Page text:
Kristina: Excellent new Benny, Björn and cast video

ABBA creators Benny Andersson and Björn Ulvaeus joined the original Mamma Mia! leading lady, Louise Pitre, Helen Sjöholm and Kevin Odekirk to dicuss their upcoming concert version of the show "Kristina" at Carnegie Hall September 23 and 24.

With the commercial success of Mamma Mia! and Chess to their credit, excitement is at a peak for the upcoming concert. and Broadway Magazine took time to talk with the stars and creators.

"It’s a musical that we wrote originally in Swedish. It’s based on a very famous Swedish novel about immigrants going to the U.S. in the 1850s. So, it’s kind of a universal story for most Europeans," says ABBA member and Kristina co-creator Björn Ulvaeus. The concert at Carnegie Hall will be the first performance of the work in English.

"I feel like it is my payback, for having done Mamma Mia! for so long, and now to be called to do this incredible piece of work. This is a score on the scale of ‘Chess.’ It’s the kind of music that moves me," reflects Louise Pitre.

"We were sitting actually a year and a half ago having breakfast with Gerry Schoenfeld and we talked about this and I said ‘You know, we would love to do a concert of ‘Kristina’ here in New York.’ He said, ‘Well, where do you want to be?’ and we said ‘I think the Carnegie Hall.’ And he said, ‘You want me to call?’ I said, ‘Yeah, you do that.’

So, he picked up his phone and two minutes later we were up at the Carnegie Hall talking to the people up there," explains Benny Anderson as to how this concert production arrived at Carnegie Hall.

"It’s the story of the founding of America. It’s all our ancestors, where they came from… it’s unabashedly grand in scale," says Kevin Odekirk describing the musical Kristina.

"At first, of course, it’s ‘wow, the ABBA guys,’ but eventually its two great composers and lyric makers and I just respect them very much," says star Helen Sjöholm who plays the title character in Kristina. "It’s not Mamma Mia!," says Benny Andersson about Kristina.

Not that the former members of ABBA are not thrilled with the tremendous success their musical Mamma Mia! has had on Broadway, in London, on movie screens and on stages around the globe. The show recently became the 13th longest running show in Broadway history, and shows no signs of slowing down.

"When we put the lid on ABBA in 1982 we thought ‘maybe a year,’ the record sales would trickle down to 0 in ’84, and we thought that would be it. But then we were wrong," smiles Benny Andersson.

"It’s been wonderful," reflects ABBA’s Björn Ulvaeus on the success of ABBA and Mamma Mia!.

Clearly not content to rest on their laurels, these successful artists now bring forward Kristina for two nights only in concert at Carnegie Hall. Directed by Lars Rudolfsson and backed by the 50 piece American Theatre Orchestra conducted by Tony Award winner Paul Gemignani, KRISTINA arrives at Carnegie Hall on September 23 and 24, 2009. Given the productions pedigree, could a Broadway run be far off?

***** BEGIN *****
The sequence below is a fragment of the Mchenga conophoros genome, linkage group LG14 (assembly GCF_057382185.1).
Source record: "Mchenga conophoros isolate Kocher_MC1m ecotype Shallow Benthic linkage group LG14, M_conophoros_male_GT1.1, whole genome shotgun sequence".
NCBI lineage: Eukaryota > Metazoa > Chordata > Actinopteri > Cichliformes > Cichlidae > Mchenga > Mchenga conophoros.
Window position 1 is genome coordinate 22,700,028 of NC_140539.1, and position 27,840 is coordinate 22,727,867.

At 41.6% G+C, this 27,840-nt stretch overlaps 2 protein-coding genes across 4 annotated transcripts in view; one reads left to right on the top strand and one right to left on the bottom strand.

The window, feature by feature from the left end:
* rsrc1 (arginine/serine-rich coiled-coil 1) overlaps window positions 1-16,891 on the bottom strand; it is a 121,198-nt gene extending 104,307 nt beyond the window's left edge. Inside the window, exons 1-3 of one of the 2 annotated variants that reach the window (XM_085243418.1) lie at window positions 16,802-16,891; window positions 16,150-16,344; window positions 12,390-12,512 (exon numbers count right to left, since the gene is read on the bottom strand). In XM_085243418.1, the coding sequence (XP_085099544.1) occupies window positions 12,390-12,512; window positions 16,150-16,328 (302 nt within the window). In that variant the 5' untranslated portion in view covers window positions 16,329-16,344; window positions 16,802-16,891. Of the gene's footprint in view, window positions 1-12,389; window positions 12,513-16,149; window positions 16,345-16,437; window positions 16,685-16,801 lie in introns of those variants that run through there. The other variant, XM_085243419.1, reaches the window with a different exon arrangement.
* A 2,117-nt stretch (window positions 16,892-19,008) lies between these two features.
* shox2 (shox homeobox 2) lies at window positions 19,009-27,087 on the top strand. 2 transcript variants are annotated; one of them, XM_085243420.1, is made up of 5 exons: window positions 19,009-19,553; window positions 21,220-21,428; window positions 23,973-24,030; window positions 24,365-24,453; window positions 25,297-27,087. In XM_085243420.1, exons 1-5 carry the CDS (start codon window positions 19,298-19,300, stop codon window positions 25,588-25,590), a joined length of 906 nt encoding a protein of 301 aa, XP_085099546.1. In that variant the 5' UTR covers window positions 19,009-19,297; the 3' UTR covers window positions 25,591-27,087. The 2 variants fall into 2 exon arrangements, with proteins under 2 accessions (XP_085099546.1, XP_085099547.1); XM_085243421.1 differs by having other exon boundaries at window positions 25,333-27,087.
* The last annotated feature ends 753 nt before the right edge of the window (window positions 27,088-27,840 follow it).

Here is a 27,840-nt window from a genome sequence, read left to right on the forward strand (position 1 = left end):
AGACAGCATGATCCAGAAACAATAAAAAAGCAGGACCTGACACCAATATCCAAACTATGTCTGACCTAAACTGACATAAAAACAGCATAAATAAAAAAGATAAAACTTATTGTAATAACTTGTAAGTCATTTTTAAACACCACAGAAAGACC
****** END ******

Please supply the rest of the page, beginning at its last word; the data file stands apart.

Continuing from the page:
Broadway TV


  • I’ll keep the link up for a while but as I write this the video clip is down.

  • I’m so excited that Kristina is finally coming to America! I only wish I could be there to see it. I hope a Blu-ray recording can be expected in the future!

  • Hello to everyone.

    To those of you who have arrived already I hope you are enjoying the advance of "young autumn" which can feel in the city, like mid-spring.

    Forecasts five days out are a bit of a push but Wednesday appears at least somewhat likely to be a bit "balmy"–daytime temperatures of 75-77 (25C), with a chance of isolated thunderstorms. By performance time
    there should be a bit of a cooling trend as chillier whether lies behind the front. Thursday should be, perhaps, the beginning of a cooling trend which will lower temperatures considerably by Saturday making only a light jacket or sweater necessary.

    "Kristina" is finally on the radar as you can see and there is some palpable energy at last being felt.

    Overheard at "Joe Allen’s" last night:

    "So, what’s this thing going on over at Carnegie next week?"

    "I’m not sure–a concert or some such thing. It’s the bunch behind
    "Mamma Mia!"

    "Oh, dear."

    "That’s what I thought at first but I’ve a friend at Decca who thought I might be surprised."

    "What does Decca have to do with it?"

    "I thought he said it was to be recorded… ."

    "Well, that is interesting."

    "I’m told it’s not to late to snatch up a few tickets."

    "Haven’t they been moving?"

    "Well, enough, I suppose. It is a very big venue and there’s been absolutely no marketing of it. It’s all been by word of mouth."

    "Can’t say I have any idea what that suggests."

    "Neither do I but I don’t suppose it says anything at all about
    the merits of the production.

    "Are you going?"

    "Yes. I bought two for the parquet. One’s yours if you want to it.
    I shouldn’t have any trouble getting someone to take it if it comes to that."

    "I think I will go… ."

    New York,
    September 18th

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